Prince of Peace: From the Cradle to the Crown and Beyond
The Kingdom, Part 8
In part 7 of The Kingdom, we looked a little more at Jesus’ teachings that focus on the Kingdom inhabitants. We also noted the use of ‘selfies’ as a means of identifying ourselves with others. From there we moved onto the question, “If we had a selfie with Jesus, would others identify us as belonging to Him? We began to explore the concept of “marking” as a way to identify things that belong to us (e.g., branding livestock, or items we own with serial numbers on them, such as TVs or Computers). Other means of marking may include employee ID badges, which allow access to their place of business. Finally, we reviewed the inception of the observance of Passover in Exodus, when the blood of the Paschal lamb was smeared on the sides and top of the Israelites’ door frames. These markings of blood served as a sign of protection to God’s people when the angel of death carried out the 10th (& final) plague on Egypt: killing the firstborns of all the humans and animals, (Ex. 12: 7, 11-13, NIV).
The annual practice of sacrificing a lamb at Passover was initiated to thank God for protecting the Israelites from destruction. However, the observance of sacrificing an unwilling lamb at Passover was a fore-shadowing of the once and for all time sacrifice that was made by the willing Lamb, who knew the heavy reality of that title before He ever left heaven. “Christ’s Sacrifice Once for All” is the heading that the New International Version uses for the 10th chapter of Hebrews. This chapter explains the Law could not provide the reality of removing sin and its effects; if it could have done so, there would have been no need for annual sacrifices (Heb. 10: 1-18). But John the Baptist made it clear, “[he] saw Jesus coming toward him and yelled out, “Here he is, God’s Passover Lamb! He forgives the sins of the world!” (Jn. 1:29, MSG).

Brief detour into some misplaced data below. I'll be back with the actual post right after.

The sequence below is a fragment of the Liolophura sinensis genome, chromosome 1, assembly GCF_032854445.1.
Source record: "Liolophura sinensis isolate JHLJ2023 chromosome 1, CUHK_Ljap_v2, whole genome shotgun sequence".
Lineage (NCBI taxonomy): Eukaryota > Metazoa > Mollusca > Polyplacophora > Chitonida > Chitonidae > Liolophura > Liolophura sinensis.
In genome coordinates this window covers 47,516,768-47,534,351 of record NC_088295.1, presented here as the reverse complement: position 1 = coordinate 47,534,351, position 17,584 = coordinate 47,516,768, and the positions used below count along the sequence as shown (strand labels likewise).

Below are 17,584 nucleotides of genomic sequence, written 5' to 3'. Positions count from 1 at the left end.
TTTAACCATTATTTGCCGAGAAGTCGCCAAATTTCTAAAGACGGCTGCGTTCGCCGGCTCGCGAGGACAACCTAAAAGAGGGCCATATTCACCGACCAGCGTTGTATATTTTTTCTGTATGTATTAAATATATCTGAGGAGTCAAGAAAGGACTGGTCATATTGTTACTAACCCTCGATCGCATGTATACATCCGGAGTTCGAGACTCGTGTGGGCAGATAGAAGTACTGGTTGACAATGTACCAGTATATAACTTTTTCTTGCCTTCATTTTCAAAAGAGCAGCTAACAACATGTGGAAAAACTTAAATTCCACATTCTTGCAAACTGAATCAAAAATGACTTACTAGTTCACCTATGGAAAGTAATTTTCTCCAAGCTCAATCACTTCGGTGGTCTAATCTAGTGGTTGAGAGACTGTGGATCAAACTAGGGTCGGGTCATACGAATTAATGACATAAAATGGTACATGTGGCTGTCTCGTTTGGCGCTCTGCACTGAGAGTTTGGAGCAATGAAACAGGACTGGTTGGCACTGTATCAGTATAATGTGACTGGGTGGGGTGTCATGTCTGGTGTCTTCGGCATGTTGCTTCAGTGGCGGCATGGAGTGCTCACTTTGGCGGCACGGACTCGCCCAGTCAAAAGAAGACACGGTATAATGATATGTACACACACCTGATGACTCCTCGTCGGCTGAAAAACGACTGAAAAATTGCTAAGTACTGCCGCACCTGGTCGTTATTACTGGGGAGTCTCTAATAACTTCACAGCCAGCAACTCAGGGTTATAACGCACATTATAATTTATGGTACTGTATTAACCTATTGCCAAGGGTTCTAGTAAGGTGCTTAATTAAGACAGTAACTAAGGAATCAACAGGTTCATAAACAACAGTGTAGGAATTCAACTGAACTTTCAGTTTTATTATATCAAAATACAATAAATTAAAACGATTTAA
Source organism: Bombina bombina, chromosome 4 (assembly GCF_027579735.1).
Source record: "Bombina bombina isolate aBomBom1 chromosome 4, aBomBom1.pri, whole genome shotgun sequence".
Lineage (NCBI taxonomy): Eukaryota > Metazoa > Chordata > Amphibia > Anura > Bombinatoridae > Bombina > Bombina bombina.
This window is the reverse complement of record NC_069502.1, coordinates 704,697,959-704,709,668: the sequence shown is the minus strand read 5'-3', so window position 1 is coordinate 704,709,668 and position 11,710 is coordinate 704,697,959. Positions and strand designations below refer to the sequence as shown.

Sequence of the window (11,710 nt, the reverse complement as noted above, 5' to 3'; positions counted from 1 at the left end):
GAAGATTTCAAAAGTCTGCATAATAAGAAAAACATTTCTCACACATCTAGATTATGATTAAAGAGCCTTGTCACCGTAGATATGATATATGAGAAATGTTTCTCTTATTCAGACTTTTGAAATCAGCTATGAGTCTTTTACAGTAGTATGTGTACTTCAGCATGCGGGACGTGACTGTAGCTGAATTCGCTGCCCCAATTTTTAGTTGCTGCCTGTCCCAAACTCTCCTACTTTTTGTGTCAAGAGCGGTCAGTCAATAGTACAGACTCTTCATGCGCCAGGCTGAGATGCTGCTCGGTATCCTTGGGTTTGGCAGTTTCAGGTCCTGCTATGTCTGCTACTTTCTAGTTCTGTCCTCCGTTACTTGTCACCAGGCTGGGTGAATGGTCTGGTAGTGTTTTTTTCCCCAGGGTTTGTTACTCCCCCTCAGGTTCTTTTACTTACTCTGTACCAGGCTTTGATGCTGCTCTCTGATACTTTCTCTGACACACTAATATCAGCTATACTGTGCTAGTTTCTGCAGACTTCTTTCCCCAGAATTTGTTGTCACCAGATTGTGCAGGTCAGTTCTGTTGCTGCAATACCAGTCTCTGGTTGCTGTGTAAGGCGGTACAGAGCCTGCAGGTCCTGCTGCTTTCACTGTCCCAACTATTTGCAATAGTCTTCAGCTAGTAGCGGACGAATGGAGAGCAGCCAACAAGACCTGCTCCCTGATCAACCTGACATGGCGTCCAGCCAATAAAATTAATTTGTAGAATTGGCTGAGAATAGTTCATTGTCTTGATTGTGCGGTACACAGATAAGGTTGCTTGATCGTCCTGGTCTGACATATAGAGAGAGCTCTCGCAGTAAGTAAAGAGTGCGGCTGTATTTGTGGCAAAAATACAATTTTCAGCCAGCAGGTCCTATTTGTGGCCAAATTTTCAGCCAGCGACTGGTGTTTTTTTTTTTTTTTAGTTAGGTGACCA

The Lamb suffered much more than all the previously sacrificed lambs. But what is the significance of Christ being sacrificed on the cross and His blood that was spilt? Through His blood we have forgiveness of sins (Jn. 3:16; Eph. 1:7); we can enter into a holy and healed relationship with God (Heb. 10:19; Eph. 2:13); He removes our guilt (1 Jn. 1:9); we can stand against satan’s accusations. When Jesus was on the cross, He took the sin of every human on Himself. But God is a holy God, and He can’t look at sin. Yet, because of the Blood that Jesus shed, whoever asks for forgiveness is covered by His blood: “For God was pleased to have all his fullness dwell in him, and through him to reconcile to himself all things, whether things on earth or things in heaven, by making peace through his blood, shed on the cross,” (Col. 1: 19-20).Just as the Israelites were marked (via the blood on the sides and tops of their door-frames) as set aside for God and for His protection, Christ’s blood marks us or covers us. So, when God looks at us, He doesn’t see the mess we’ve made of our lives and our relationships. God only sees the mark of the Blood on us. Hallelujah!
Tomorrow we will look at some of Jesus’ teachings that focus on how individuals may enter the Kingdom.
Blessings & Peace
Elizabeth Hogan Hayduk
Former Salvation Army Officer (pastor)